The idea for the Alert Tube came from something simple, a clock. You don’t have to turn it on, or boot it up and request information, it simply tells you the time, all the time, without you having to ask. That’s the idea behind the Alert Tube. You tell it what you want and then it continuously displays and/or emits audible information, without you having to ask. Simply walk by and take a glance at it or listen for any important alerts. Set it and forget it!”


April 20, 2013

Keyboard Chair

at 4:10 am. Filed under Computer Hacks

_Keyboard Chair


Doesn’t look all that comfortable but this Keyboard Chair sure is unique. I am curious where all the keyboards came from? I hope they were salvaged but they were probably purchased for this sculpture. They should have completed it by mounting a right and left side of a split keyboard on each of the arm rests. The chair could then have a single keyboard USP jack and actually be used to type.

Via: Adafruit


March 29, 2013

Mantis Hexapod Walking Machine by Matt Denton

at 3:07 pm. Filed under Complex Hacks, Computer Hacks, Crazy Hacks, DIY Hacks, Electronic Hacks, Insane Equipment, What Were They Thinking

Mantis Hexapod Walking Machine by Matt Denton _7


We have featured Matt Denton’s hexapod designs in the past. He has been spending some time working on a project that is a bit bigger than the previous ones! His new design which has been 4 years in the making called Mantis is a Hexapod Walking Machine. He has taken lots of pictures in the Facebook page (a few can be seen below). This video done by Daily Planet talks about Matt and his machines.

“After four years intensive R&D, inspiration, design and build, Micromagic Systems is proud to unveil Mantis — the biggest, all-terrain operational hexapod robot in the world.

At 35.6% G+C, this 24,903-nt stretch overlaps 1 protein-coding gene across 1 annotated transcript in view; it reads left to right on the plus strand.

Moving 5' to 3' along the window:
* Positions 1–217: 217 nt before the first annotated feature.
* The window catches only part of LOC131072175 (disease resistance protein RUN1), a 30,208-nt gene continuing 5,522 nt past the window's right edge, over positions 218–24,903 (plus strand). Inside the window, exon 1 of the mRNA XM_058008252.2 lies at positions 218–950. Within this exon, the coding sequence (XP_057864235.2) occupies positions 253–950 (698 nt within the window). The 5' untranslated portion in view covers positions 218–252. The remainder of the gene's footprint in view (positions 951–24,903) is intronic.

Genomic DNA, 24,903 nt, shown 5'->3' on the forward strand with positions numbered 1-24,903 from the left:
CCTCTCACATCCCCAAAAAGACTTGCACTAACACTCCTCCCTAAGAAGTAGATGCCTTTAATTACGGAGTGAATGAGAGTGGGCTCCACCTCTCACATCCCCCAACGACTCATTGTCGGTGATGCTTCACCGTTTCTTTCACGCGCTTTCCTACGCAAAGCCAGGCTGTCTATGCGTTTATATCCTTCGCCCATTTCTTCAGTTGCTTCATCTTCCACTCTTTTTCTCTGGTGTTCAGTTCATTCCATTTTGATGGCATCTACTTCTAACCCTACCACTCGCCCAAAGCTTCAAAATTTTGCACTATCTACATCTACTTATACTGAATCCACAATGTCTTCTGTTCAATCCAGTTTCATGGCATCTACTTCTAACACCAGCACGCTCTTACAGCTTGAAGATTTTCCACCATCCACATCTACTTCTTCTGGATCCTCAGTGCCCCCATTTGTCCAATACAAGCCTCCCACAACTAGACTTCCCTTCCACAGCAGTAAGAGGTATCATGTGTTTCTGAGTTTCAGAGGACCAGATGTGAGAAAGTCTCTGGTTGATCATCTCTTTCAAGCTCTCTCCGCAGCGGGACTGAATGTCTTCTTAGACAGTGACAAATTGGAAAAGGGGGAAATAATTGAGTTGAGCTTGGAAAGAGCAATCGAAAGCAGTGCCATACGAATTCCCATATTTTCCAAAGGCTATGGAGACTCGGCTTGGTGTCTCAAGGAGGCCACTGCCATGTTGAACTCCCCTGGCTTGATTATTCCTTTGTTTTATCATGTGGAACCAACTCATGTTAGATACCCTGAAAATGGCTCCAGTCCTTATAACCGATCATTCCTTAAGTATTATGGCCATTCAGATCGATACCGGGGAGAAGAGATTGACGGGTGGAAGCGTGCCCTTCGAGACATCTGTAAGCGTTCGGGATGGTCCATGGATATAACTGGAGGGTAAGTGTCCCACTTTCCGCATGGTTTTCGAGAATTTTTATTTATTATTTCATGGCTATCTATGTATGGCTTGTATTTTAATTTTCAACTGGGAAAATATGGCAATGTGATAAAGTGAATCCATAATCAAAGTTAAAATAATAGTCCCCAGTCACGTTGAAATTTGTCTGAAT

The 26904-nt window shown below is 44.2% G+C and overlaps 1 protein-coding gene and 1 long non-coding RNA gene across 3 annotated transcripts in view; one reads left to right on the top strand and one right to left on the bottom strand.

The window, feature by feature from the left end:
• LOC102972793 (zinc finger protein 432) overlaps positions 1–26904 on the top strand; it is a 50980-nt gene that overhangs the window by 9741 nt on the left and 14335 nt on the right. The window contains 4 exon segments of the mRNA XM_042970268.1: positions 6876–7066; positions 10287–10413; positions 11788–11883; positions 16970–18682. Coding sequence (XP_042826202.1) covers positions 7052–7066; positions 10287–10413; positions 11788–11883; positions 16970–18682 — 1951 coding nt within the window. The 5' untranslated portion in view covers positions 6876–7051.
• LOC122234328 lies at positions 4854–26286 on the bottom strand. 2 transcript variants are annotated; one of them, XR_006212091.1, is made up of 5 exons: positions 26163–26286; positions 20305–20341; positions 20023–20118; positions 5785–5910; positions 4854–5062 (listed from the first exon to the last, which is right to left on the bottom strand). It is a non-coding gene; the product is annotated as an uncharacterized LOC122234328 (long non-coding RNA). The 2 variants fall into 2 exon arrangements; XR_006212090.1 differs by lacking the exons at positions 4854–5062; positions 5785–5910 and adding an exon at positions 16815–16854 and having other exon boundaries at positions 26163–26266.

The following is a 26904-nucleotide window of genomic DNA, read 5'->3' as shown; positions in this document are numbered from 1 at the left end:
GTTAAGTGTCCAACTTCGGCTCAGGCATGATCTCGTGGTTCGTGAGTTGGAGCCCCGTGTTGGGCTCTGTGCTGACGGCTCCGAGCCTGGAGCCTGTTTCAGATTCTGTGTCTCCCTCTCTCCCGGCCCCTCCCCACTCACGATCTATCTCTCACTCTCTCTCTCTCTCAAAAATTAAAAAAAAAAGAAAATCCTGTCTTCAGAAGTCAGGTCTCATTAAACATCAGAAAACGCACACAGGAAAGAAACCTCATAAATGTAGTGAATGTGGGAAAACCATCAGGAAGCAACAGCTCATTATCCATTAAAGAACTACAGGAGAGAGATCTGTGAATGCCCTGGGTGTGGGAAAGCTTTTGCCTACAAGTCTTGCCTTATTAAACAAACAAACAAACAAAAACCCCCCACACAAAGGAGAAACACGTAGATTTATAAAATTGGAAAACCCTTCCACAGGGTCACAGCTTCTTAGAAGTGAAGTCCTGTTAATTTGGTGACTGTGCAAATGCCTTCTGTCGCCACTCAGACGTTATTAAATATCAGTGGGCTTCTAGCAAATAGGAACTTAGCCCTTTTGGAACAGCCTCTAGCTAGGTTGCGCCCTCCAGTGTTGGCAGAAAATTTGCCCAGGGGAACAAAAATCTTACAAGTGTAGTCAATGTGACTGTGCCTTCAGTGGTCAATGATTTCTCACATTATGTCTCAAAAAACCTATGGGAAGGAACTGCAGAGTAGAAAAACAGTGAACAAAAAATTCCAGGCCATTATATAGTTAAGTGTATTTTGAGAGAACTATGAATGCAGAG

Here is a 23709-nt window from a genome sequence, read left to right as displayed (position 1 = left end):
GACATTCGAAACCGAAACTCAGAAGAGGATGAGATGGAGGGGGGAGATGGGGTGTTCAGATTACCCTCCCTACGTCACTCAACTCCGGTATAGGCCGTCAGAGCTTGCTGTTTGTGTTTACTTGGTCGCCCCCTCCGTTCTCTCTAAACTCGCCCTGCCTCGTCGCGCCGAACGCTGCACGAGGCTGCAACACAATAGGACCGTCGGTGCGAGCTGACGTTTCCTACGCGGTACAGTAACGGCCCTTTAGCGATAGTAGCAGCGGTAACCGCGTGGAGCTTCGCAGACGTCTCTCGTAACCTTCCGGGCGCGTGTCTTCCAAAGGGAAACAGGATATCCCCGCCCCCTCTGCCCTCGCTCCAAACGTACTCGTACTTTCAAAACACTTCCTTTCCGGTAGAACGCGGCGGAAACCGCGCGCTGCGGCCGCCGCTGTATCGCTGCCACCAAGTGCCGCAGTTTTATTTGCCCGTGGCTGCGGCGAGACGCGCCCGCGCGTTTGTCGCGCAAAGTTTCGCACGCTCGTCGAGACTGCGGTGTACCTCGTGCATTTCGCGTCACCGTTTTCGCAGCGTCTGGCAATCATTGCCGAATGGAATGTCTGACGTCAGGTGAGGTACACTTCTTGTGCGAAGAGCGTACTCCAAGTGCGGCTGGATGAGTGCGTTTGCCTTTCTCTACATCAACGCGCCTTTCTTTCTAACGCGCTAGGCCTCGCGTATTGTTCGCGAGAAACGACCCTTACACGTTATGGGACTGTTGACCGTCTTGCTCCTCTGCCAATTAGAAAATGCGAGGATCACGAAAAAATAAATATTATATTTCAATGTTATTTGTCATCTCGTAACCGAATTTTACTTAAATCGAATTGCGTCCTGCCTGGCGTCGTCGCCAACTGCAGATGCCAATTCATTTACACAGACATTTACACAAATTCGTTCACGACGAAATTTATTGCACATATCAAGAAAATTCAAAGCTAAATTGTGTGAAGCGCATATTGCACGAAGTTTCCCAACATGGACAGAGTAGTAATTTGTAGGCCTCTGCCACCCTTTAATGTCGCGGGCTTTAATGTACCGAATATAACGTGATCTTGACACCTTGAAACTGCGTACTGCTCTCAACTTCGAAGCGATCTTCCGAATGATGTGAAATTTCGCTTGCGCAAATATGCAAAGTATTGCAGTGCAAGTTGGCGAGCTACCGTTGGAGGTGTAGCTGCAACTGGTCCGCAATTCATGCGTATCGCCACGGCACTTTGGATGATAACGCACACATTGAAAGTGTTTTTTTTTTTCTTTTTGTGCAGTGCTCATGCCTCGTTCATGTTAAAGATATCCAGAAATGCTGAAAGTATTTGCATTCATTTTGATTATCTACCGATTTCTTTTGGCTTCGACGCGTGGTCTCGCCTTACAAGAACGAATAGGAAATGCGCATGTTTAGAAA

This 2.2-litre Turbo Diesel-powered, British-designed and -built walking machine can be piloted or remote WiFi-controlled, stands 2.8 metres high with a five meter working envelope and weighing in at just under two tonnes.”




March 16, 2013

NAND Gate Computer

at 11:59 pm. Filed under Computer Hacks, Electronic Hacks

 _NAND Gate Computer_4


NAND Gates are very versatile. You might remember back in the TTL days when you were out of a specific chip you could always grab a NAND chip out of the bin and re-purpose it to work. This NANDputer looks like it would be a bit harder to troubleshoot than the one that I am using to write this on!

“While the CPU architecture is fairly conventional, the way it is implemented isn’t.  I went with a bit-serial setup on here to save gates.  The ALU for example is only 1 bit, with a “latching” carry so operations are performed a bit at a time on the 8 bit registers/memory.  The program counter is also bit-serial, and on the first youtube video you can see the carry propagating during the incrementing of it.

The downside of course is that this is much slower than a parallel architecture, but this way takes vastly fewer gates.  It takes 96 clock cycles to run a single instruction:  There’s 16 “T” states and 3 non-overlapping clocks generated using a 6 stage johnson counter with some NAND decoding.   (The flipflops that form the johnson counter are made from NANDs too).  Thus, it’s 16*9 or 96 cycles per instruction.  The clock runs at 10MHz, so this is a bit over 100KIPs (thousands of instructions per second).  This sounds really slow but it isn’t TOO slow.  It’s faster than a TMS1000, and it’s only 2-3x slower than a Commodore 64 which I estimate at 250-300kips when it runs at 1MHz (3 and 4 cycle instructions being some of the more common ones).”